Priscilla and Aquila part 3

by John Thomas Lowe
(Woodruff, S.C.)

part 3
3. Priscilla and Aquila kept their house open
When someone has an open heart, his home will always have room for others. However, if one spouse does not welcome guests, nor can the other welcome others. Priscilla and Aquila were welcoming the guests. Although they recently arrived in Corinth, they received Paul into their home to stay. Then, when they were at Ephesus, the following happened:
Now a Jew named Apollos, an Alexandrian by birth, an eloquent man, came to Ephesus; and he was mighty in the Scriptures. This man had been instructed in the way of the Lord, and being fervent in spirit, he was speaking and teaching accurately the things concerning Jesus, being acquainted only with the baptism of John. He began to speak out boldly in the synagogue. However, when Priscilla and Aquila heard him, they took him aside and explained God's way more accurately. (Acts 18:24-26) (NASB)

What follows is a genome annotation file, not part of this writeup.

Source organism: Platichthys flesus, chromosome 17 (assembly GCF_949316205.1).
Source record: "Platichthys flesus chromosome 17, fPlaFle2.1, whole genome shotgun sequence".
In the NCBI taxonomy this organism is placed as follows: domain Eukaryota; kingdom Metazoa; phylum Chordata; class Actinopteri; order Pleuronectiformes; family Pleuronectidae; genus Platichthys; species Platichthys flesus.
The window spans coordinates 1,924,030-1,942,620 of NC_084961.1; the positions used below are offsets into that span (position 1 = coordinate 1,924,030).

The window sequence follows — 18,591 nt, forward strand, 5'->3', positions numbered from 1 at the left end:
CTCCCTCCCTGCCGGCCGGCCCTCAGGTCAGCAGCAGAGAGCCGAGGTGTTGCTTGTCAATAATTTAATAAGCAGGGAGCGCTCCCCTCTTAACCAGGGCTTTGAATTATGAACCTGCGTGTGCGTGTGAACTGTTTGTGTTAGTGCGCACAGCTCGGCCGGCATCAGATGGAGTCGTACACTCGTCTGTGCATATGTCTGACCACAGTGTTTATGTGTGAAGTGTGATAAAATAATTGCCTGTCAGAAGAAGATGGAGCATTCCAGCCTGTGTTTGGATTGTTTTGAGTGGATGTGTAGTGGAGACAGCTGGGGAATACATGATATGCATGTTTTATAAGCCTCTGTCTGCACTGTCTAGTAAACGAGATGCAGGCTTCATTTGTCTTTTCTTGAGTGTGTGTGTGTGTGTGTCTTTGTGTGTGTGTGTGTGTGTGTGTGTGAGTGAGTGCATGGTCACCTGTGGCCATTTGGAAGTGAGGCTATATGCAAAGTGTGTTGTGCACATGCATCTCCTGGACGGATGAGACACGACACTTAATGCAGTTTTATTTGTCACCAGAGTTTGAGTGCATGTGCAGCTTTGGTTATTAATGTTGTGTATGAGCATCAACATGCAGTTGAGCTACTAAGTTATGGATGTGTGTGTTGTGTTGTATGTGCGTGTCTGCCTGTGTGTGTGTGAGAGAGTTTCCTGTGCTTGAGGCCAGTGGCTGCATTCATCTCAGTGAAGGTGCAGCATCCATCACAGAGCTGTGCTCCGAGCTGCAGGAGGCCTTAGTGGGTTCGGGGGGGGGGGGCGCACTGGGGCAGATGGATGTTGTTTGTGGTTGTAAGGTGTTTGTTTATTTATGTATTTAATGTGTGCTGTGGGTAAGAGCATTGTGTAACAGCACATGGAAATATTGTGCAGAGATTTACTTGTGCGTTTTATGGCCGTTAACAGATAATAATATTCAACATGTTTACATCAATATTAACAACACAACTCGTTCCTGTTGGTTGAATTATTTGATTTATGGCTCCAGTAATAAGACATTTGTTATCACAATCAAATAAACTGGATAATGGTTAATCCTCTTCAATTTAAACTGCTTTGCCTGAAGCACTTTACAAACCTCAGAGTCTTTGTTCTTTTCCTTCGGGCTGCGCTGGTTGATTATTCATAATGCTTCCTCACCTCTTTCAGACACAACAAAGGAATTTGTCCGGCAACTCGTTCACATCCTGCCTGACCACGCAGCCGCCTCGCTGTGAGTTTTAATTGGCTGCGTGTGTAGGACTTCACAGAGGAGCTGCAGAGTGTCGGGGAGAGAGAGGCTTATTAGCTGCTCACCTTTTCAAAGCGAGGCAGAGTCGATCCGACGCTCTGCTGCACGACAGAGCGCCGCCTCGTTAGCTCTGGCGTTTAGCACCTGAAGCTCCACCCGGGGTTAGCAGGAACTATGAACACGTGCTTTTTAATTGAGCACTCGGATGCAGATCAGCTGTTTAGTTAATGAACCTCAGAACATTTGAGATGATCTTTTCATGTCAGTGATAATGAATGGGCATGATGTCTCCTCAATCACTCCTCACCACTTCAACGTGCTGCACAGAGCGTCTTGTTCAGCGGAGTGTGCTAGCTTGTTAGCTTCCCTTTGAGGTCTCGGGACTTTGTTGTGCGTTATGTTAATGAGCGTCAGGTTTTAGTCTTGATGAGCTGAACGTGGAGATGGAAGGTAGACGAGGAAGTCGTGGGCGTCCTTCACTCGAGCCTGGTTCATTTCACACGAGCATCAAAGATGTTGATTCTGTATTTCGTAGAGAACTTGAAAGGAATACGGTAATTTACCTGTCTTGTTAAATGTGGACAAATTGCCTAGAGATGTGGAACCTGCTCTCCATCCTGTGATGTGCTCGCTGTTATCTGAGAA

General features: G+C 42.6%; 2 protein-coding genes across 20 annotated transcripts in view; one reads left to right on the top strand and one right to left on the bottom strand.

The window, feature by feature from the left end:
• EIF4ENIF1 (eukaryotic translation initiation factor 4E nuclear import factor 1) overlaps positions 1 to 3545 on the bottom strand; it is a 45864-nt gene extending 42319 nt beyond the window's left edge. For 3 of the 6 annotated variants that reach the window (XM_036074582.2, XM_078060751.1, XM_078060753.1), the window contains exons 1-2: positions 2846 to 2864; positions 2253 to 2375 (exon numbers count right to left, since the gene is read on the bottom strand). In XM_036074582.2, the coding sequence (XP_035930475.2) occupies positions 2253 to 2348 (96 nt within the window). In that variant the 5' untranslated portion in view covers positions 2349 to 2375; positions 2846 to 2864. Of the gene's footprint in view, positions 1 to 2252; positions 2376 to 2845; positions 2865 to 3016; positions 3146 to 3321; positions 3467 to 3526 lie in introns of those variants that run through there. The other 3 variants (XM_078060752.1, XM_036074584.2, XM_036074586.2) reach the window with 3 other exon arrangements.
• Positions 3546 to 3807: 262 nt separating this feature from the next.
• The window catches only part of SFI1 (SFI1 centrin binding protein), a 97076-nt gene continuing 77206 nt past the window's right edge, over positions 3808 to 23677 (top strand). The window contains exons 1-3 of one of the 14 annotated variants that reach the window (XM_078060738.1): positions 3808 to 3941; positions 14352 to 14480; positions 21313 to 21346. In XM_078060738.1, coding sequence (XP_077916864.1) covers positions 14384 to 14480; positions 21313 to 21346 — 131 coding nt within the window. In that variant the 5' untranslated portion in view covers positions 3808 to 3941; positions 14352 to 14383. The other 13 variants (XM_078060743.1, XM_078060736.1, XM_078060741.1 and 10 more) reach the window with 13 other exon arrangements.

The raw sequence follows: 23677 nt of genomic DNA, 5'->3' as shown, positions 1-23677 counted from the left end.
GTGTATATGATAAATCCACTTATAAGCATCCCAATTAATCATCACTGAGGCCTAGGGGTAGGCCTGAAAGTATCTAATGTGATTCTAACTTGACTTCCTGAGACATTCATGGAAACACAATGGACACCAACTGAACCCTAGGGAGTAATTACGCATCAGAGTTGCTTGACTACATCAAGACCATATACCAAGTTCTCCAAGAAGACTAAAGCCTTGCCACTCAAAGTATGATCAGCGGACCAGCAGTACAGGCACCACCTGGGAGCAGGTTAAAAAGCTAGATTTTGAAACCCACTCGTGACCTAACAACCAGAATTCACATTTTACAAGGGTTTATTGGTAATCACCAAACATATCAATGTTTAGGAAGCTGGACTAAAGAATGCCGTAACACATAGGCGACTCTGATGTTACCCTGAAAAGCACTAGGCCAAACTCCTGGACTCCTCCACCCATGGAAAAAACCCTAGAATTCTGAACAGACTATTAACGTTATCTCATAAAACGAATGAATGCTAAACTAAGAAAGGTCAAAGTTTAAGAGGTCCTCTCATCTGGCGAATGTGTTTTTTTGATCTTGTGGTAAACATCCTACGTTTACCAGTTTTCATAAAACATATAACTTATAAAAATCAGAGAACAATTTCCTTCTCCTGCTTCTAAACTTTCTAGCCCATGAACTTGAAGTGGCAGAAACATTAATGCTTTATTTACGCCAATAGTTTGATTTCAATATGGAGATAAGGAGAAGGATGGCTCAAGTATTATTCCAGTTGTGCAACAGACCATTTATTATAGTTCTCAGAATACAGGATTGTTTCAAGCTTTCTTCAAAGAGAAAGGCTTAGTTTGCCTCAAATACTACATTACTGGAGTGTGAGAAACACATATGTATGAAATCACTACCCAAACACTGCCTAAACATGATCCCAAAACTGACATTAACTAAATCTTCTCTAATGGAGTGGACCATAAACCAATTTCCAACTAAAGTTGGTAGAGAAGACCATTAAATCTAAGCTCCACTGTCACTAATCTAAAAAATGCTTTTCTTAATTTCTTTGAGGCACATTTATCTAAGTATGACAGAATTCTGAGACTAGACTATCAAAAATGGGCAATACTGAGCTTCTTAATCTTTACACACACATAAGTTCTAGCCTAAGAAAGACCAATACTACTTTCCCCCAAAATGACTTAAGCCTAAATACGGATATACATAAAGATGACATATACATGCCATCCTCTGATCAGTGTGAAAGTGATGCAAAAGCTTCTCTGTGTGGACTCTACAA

Their home was open for Apollos, and in the first Epistle to Corinthians, Paul wrote in conclusion:
The churches of Asia greet you, and Aquila and Prisca greet you heartily in the Lord, with the church in their house. (1 Corinthians 16:19) (NASB)
Because they lived in Rome, then in Corinth, and later in Ephesus, they had to change their residence frequently. Nevertheless, in any place, their house was open to people and God's work.
4. Aquila and Priscilla were a missionary couple
If they were driven away by Claudius and all other Jews from Rome, then from Corinth, they left for Ephesus joining Paul and stayed there to preach the Lord's Way and plant a church.